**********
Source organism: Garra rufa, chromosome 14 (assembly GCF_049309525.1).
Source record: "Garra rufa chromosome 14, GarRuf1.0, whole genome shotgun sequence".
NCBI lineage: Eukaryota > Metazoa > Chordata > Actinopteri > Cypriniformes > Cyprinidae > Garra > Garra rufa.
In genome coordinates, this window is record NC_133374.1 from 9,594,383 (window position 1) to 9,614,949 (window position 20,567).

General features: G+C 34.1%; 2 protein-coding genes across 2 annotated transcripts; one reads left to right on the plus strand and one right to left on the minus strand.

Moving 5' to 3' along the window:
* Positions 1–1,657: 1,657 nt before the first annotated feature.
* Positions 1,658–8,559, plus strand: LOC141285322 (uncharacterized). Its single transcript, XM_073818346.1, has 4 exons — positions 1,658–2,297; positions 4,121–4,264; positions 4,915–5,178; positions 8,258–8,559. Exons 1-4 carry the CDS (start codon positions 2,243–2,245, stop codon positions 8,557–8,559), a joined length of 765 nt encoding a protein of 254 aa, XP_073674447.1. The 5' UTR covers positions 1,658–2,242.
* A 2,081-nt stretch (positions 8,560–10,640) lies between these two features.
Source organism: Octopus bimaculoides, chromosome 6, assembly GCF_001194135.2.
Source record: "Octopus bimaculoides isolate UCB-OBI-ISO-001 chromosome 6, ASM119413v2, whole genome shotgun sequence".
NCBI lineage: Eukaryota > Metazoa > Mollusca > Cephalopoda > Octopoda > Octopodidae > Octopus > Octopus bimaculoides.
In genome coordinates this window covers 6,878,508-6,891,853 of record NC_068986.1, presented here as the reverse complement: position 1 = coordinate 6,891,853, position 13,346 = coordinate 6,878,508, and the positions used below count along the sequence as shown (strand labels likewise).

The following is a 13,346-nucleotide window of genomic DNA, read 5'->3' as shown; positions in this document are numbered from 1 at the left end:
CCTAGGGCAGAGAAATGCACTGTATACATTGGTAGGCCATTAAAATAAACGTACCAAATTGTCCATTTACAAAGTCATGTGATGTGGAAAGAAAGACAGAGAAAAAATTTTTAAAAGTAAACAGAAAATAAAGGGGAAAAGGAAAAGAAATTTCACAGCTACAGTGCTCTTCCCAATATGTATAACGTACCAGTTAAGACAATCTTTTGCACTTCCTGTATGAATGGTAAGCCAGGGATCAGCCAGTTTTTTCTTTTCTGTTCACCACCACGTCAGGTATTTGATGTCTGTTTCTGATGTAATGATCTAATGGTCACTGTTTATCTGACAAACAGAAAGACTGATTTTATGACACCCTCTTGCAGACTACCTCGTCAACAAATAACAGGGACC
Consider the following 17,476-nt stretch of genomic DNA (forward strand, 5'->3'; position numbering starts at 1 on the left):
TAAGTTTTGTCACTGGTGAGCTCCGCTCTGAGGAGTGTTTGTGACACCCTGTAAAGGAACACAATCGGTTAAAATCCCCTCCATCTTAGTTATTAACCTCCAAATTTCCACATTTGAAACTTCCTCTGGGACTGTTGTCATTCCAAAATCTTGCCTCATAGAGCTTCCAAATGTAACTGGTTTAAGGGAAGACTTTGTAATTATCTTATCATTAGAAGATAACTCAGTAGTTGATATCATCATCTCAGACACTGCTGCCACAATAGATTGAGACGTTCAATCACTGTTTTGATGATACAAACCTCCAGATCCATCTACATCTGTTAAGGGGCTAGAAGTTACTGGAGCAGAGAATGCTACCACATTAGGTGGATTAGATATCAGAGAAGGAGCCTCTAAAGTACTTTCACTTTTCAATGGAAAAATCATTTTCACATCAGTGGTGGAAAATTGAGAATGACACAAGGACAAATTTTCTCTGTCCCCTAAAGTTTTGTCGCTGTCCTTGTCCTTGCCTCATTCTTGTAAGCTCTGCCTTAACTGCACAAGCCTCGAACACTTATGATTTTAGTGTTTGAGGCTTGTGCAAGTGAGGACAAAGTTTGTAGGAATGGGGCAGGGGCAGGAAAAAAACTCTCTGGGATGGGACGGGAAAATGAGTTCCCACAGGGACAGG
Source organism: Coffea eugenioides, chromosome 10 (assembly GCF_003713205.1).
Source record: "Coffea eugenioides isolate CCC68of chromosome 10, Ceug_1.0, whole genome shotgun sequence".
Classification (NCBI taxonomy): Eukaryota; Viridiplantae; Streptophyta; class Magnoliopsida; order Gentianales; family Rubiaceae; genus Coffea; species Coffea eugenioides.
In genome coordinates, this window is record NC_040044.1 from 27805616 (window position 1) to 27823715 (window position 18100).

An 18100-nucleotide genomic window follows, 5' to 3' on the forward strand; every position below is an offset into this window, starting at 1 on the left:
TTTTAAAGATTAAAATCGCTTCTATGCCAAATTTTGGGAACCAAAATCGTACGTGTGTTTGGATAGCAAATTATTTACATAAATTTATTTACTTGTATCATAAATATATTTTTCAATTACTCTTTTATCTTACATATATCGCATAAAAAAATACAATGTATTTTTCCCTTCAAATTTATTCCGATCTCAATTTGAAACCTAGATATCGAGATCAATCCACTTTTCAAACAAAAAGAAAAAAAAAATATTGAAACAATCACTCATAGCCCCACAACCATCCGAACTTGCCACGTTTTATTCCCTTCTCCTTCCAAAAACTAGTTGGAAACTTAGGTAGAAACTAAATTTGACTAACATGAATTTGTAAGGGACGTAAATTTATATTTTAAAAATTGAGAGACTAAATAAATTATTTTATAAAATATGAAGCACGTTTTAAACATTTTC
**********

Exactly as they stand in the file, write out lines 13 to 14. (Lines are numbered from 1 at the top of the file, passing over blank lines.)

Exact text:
In genome coordinates this window covers 6,878,508-6,891,853 of record NC_068986.1, presented here as the reverse complement: position 1 = coordinate 6,891,853, position 13,346 = coordinate 6,878,508, and the positions used below count along the sequence as shown (strand labels likewise).

The following is a 13,346-nucleotide window of genomic DNA, read 5'->3' as shown; positions in this document are numbered from 1 at the left end: